A Review of Disney’s Bolt

November 30, 2008
I went to see Disney’s Bolt yesterday (Nov. 29, 2008), and I must say, it seems to be truly enlightening. I just had to write a review for it (plus it doubled as part of a college assignment). If you haven’t seen Disney’s Bolt, I encourage you to do so. As a warning, this article will be a total movie spoiler if you haven’t already seen it, and it doesn’t function as a complete summary.

There is nothing like the opposites of the optimistic idealist and pessimistic realist coming together. Bolt the dog, the optimistic idealist, had been raised and pampered to think he is a particularly special special dog with extraordinary powers that prevail against anything (see “The Chase”), while he is really a TV star. Mittens the cat, the pessimistic realist, had been raised in perhaps an average domestic setting, declawed, and later abandoned to fend for herself, though at the expense of others.1 Both have preconceived ideas of what is and should be. Bolt believes everything will work out for the best and come to light while Mittens believes nothing can possibly be as good as it seems or sounds and things only seem to become worse.

Mittens initially seems to put more emphasis on what she doesn’t have, her claws, and clearly has a great yearning for what she has lost. This seems to establish her pessimistic view. (I fully suspect her name isn’t coincidence either.) She even goes to the degree of deceiving others as having claws when she doesn’t, just as Bolt with his powers, but she is knowledgeable whereas he is ignorant. Bolt initially seems to put more emphasis on what he thinks he has, his powers, and that no harm can come to him. This seems to establish his optimistic view, though he is under delusion. However, this is not to say that Mittens isn’t under a delusion. Though she can see and observe what really is, she is confined to believe nothing can get better as mentioned earlier.

The synthesis of these characters is what seems to manifest a true ideal. I’m inclined to say there is a great need for optimistic realists that strive toward the ideal. I would think that optimistic idealists striving toward the ideal would get stuck in the mode of thinking there is a definitive for something where there is not, where the optimistic realists would perhaps better seek out and know what is definitive and stay loose on what is not. The only difference I can see between a pessimistic idealist and pessimistic realist is one thinks there’s an ideal while the other doesn’t, but both would think such a thing is unattainable.

But when does this synthesis take place for a realist to seek for the ideal and the idealist to know what is real? Looking the optimistic idealist and the pessimistic realist in particular, it seems both have to reach rock bottom and reach a revelation. Before the “Animal Rescue” scene, Bolt seems to reach his rock bottom when he realizes the cage of an animal control truck was opened for him by Rhino the hamster, as opposed to him bursting it open as he initially supposed. Seeing his black bolt symbol rub off is another shocker to him as he receives his reality check, he really is a TV star who never knew he was a TV star. In the “Animal Rescue” scene, we see Mittens in her rock bottom state in the cage of the shelter, as she seems to be contemplating her gloom and doom without reflecting on any good that has happened to her. She reaches her revelation when Bolt comes to save her. Before this point, Mittens seemed to have a purpose of bringing Bolt’s optimistic views to a crashing halt. Likewise, Bolt tried to maintain his highly unrealistic views of the world.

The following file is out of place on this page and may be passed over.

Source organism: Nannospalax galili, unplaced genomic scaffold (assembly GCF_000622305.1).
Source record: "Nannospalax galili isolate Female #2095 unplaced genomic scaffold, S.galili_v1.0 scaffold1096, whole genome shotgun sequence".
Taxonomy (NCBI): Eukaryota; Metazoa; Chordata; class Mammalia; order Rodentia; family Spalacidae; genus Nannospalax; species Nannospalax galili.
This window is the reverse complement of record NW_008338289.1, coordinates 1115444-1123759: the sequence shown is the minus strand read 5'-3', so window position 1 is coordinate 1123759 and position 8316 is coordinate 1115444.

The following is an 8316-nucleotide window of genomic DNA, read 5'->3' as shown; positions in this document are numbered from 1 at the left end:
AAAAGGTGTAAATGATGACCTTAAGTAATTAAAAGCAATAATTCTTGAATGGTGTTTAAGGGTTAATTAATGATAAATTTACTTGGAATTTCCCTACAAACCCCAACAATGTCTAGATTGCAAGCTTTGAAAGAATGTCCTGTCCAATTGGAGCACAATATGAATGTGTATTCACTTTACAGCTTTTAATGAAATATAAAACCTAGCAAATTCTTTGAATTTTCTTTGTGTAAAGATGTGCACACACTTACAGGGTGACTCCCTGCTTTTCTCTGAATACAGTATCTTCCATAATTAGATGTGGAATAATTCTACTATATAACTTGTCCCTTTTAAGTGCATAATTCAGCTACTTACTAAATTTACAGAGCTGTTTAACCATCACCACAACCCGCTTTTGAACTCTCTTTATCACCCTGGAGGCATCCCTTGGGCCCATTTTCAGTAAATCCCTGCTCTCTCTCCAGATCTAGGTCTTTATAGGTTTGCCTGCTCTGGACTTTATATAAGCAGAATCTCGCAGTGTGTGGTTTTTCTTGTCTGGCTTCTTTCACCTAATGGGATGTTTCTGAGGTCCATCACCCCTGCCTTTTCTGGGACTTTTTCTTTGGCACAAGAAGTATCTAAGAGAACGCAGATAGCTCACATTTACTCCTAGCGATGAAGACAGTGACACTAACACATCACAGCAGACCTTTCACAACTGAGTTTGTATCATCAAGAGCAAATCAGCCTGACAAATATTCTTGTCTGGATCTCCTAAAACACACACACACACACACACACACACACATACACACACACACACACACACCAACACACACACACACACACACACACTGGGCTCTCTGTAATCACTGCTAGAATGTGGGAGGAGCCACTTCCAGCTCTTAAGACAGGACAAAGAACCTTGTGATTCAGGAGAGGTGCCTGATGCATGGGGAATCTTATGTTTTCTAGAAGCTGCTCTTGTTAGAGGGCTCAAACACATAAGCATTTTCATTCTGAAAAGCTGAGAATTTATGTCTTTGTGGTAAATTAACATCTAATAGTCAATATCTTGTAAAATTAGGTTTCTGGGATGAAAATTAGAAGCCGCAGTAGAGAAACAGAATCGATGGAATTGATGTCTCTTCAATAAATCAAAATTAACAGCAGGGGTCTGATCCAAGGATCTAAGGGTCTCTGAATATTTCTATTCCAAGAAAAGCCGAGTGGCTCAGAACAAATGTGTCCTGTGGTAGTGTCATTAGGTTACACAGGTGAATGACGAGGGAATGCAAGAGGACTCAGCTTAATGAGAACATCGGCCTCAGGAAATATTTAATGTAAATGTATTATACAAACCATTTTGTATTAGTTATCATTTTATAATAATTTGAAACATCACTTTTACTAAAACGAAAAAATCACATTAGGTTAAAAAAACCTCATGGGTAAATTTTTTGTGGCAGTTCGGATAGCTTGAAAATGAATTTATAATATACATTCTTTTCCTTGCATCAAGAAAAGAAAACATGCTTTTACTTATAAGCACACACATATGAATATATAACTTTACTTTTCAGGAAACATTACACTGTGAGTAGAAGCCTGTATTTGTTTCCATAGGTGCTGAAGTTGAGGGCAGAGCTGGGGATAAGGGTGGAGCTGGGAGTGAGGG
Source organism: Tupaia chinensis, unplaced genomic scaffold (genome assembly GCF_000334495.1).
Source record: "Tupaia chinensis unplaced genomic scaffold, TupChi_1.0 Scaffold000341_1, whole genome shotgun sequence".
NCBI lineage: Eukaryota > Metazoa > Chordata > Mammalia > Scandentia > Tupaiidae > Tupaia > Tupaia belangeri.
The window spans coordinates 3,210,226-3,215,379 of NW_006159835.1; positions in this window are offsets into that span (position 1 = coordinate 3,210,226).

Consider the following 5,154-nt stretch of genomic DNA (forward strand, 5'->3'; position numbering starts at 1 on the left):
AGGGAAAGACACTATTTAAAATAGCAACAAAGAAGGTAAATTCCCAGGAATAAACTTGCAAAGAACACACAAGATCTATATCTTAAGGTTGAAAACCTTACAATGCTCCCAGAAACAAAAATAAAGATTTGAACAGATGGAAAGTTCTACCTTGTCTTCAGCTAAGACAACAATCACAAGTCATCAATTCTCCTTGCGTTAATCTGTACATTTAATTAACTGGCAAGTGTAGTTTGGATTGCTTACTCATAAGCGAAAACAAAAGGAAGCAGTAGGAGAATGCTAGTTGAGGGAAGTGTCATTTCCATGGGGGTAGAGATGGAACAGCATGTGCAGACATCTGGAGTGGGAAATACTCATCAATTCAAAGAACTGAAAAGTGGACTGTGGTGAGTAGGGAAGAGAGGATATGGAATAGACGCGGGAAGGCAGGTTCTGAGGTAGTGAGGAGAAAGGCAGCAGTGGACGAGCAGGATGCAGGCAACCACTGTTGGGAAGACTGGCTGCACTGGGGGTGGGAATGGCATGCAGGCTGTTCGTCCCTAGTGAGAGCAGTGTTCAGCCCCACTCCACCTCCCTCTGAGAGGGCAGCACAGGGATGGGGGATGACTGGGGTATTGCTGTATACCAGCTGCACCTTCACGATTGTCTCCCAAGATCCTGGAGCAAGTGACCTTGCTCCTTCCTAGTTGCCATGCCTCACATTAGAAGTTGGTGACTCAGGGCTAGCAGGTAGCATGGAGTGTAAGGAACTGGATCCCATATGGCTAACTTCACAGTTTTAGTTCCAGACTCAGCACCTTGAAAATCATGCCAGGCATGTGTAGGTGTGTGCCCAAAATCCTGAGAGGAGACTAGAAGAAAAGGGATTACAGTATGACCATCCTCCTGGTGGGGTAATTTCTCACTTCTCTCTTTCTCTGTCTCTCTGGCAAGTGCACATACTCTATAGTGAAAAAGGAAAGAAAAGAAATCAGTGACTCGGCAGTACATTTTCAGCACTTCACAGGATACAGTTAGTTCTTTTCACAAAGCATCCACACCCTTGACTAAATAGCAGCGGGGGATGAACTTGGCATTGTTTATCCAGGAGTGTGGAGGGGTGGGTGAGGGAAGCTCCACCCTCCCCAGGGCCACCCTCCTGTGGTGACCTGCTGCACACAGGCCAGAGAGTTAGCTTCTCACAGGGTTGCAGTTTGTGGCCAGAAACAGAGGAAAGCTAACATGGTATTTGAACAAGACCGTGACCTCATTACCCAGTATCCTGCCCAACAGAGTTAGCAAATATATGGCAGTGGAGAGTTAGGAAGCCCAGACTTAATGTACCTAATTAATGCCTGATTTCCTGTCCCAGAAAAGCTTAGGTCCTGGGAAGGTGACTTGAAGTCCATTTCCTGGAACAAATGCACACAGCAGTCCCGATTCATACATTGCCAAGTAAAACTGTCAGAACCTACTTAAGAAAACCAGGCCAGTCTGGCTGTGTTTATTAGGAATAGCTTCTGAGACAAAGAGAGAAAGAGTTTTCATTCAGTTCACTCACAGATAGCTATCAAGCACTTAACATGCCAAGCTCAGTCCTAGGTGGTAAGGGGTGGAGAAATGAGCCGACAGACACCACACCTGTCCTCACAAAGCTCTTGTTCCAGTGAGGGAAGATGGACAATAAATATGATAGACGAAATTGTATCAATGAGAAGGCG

It seems that a bit more people seem to be pessimistic and focus on the bad things that have happened in their lifetime. Everyone seems to have their own sob stories to tell, but what about smile stories?

Toward the end of the movie, we see the need for the one in the optimistic moment to build up the other in a pessimistic moment.2 Bolt had to be built up by Rhino before he felt able to save Mittens. Mittens likewise had to be built up by Rhino before she would follow with Bolt going back to Penny. Context is also very important. Without proper context, messages can often be distorted and could be spread in such a distorted state. As Bolt comes to Penny, his “person,” Penny is acting on a set and embraces Bolt’s replacement. He is left with the impression that what Mittens has asserted to always be true, that love is temporary, really is true. However, Mittens is there to observe the whole context, to see that after Penny’s synthetic embrace, she expresses her desire for Bolt to return. Mittens relays this observation to Bolt, and an optimistic grasp on reality is established.

I throughly enjoyed this movie. (I observed a user comment found on IMDB titled “Bolt brings back true Disney.” I am inclined to believe so, but not based on the user’s expounding of the CGI quality.) Despite my expounding and dissecting of this movie, I must say, it seemed to have revived me as a child and is filled with social redeeming value. It seems to remind me of my favorite movie as a kid, Cats Don’t Dance, as the characters are truly something to embrace. The only thing I can’t understand is why Mittens is third on the cast list as opposed to second. (Okay, maybe I do know, but that doesn’t seem a good enough reason for me.) Nevertheless, it seems there is some revival in Disney, or Disney·PIXAR anyway, in looking through their recent CGI movies such as Incredibles, Cars, Ratatouille, and WALL·E. Memorable stories and characters seem to be coming back.

1 - Mittens is first introduced with a concern for lack food. This reminds me of Matthew 6:25-34/Luke 12:22-34, illustrating that the Christian need not worry over such things.
2 - As a member of Christ’s church, is is important to build up one another properly according to 1 Corinthians 3:9-17, 1 Thessalonians 5:11, et al.